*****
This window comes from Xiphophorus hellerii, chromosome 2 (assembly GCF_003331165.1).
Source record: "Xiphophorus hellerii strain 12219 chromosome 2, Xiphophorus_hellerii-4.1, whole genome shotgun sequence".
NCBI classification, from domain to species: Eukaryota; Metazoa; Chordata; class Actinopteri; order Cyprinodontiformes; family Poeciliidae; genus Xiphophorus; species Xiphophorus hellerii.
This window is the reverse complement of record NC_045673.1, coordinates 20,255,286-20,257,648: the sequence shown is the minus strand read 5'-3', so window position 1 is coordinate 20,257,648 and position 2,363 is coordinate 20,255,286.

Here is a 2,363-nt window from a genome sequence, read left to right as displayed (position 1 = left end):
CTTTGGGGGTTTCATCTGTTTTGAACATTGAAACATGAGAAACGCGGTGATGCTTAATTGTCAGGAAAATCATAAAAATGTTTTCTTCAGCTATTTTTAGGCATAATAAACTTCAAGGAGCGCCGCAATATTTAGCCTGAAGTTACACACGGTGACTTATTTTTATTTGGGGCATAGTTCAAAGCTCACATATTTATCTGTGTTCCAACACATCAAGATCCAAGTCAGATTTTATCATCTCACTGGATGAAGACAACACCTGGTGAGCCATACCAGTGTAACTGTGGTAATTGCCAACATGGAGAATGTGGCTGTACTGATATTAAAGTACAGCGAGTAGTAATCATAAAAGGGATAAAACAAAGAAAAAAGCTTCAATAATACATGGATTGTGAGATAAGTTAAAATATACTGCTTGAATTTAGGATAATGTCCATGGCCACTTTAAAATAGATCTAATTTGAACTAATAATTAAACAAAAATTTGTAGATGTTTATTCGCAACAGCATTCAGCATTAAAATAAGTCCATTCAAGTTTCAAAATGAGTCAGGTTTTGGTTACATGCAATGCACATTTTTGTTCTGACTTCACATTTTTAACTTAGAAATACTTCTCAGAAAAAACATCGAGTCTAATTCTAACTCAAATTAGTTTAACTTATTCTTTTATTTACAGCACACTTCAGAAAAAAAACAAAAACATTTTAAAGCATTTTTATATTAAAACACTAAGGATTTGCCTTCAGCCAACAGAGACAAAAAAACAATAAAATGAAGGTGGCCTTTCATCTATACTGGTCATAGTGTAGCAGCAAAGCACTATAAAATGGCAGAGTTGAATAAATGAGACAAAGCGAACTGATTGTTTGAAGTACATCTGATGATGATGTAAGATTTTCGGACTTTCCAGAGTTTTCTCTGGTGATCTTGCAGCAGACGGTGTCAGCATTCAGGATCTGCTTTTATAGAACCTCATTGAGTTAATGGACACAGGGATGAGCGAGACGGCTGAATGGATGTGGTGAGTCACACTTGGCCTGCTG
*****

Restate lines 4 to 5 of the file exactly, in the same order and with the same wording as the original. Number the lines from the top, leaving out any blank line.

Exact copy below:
This window is the reverse complement of record NC_045673.1, coordinates 20,255,286-20,257,648: the sequence shown is the minus strand read 5'-3', so window position 1 is coordinate 20,257,648 and position 2,363 is coordinate 20,255,286.

Here is a 2,363-nt window from a genome sequence, read left to right as displayed (position 1 = left end):